Saturday, November 19, 2011

The hell of heels - my summer shoe inventory

I hate my shoes. I have too many of them. I have just done the annual task of sorting out the summer ones and putting the winter ones away and like a coward didn't find any summer ones I could pass on to charity or even just bin - or winter ones come to that.

I'm a hoarder. And I even hoard shoes I don't like or which are uncomfortable because:

  • One day I might wear that pair of brown Bally loafers I bought in 1999, even though they are a little bit tight. They were expensive. 
  • If I throw out that pair of black flat sandals because they hurt my feet, I need to replace them with something similar that doesn't hurt, and finding such a pair in my price bracket will be a challenge
  • Those lime green slide heels with the fake flowers on top kill me, I can't walk in them at all, but hell they are pretty! 
  • Those purple pumps, similar to these, can only be worn if I'm sitting most of the time. I wore them to a Melbourne Cup function and couldn't believe my feet could be in so much pain.

You get the gist. I have now sorted into pairs on my wardrobe floor probably thirty pairs of shoes, knowing that throughout this summer I won't wear most of them, or only wear them once or twice.

And I lust for more. I want a pair of platform sandals which can replace about three pairs of shoes I hate, and a decent, and comfortable, and trendy pair of flat sandals with lots of straps on them which can replace another three.

The trouble is most shoes hurt me. Slides rub back and forth and make the balls of my feet feel like they are on fire. Same with pumps; it's the ball of my foot that screams for mercy.

Pumps or any closed shoes tend to rub the back of my heels/ankle when they are new, too; even a pair of ballet flats from Ziera - supposedly made for comfort -  I bought last month left me with ragged peels of skin and a bloody heel for a week or two.  Thankfully my ballet flats from Bloch fit like a soft glove.

The only pair of heels I have that I can wear for hours are lilac ones by Milana, which I reserve for special occasions as I don't want to wear them to death; they have to last me as Milana no longer makes that style. It means all my evening and posh clothes have to have a purple tinge to them but that's fine by me :-).

If I'm planning a day in town where we're walking around a lot, and catching public transport, and on our feet for six hours, I have to plan my outfit from the ground up. I refuse to wear my trainers for a day in town although they are the most comfortable shoes I own. It looks daggy. Or touristy. Middle aged, especially with a skirt. So I have to select a pair of shoes that won't rub the balls of my feet or give me horrific blisters on the back of my heels.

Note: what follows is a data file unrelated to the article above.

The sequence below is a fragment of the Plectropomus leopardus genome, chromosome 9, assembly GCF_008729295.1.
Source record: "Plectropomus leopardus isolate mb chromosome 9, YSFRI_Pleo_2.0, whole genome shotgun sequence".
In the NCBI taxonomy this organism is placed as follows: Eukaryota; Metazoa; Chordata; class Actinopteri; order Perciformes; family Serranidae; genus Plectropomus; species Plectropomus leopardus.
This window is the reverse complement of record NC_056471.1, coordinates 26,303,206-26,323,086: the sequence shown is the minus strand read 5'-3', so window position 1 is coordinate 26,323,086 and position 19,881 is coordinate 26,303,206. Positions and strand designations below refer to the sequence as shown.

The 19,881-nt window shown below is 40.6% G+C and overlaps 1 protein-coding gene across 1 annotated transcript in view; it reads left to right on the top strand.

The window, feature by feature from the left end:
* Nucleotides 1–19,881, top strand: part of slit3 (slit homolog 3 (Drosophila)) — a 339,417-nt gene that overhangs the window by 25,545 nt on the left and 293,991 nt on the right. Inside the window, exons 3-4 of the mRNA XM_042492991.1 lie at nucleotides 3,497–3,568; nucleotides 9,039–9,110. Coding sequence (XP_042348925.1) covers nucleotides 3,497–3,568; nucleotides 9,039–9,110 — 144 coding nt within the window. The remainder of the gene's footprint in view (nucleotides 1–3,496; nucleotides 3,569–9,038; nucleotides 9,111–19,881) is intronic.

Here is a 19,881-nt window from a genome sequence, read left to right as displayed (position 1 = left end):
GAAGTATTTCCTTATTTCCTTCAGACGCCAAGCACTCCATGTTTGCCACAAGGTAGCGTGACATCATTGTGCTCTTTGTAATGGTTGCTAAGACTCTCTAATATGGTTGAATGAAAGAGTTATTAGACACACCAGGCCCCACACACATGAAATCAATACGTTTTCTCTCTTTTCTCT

That leaves me with the choice of ballet flats or FitFlops. In winter, it's flat boots, a no brainer. I love my winter boots. It's the summer shoes that give me grief.

You can only get away with flat shoes and a skirt if you're tall and thin. Think Audrey Hepburn. The rest of us have to struggle to make our calves look a little less like a leg of lamb.

The nature of my work means most of the time I work from home, so my feet have got used to flat shoes and boots most of the time, and in summer none at all or the fab FitFlops. For business meetings, and I have two or three a week, I have to shoehorn myself into something that looks a little bit corporate otherwise I look like a public servant (sorry to any public servants reading this... if anyone reads this at all... but gee some of you dress like you don't care what you look like). Even walking from the car to my main client's office I can get that burning sensation in the ball of my foot with the wrong shoes. So annoying!

Having spent half an hour looking despairingly at my shoe collection - why do I have six pairs of black sandals in various if not similar heel heights? Why?  -  I've now made the decision to find a pair of platforms which will be as comfortable as is possible on me, and the strappy this-year flat sandals, and to chuck at least six pairs, no matter how much they cost in the first place.

Any other people suffering a similar shoe dilemma out there?

And do you feel guilty for having too many shoes when there are so many people who don't have any?

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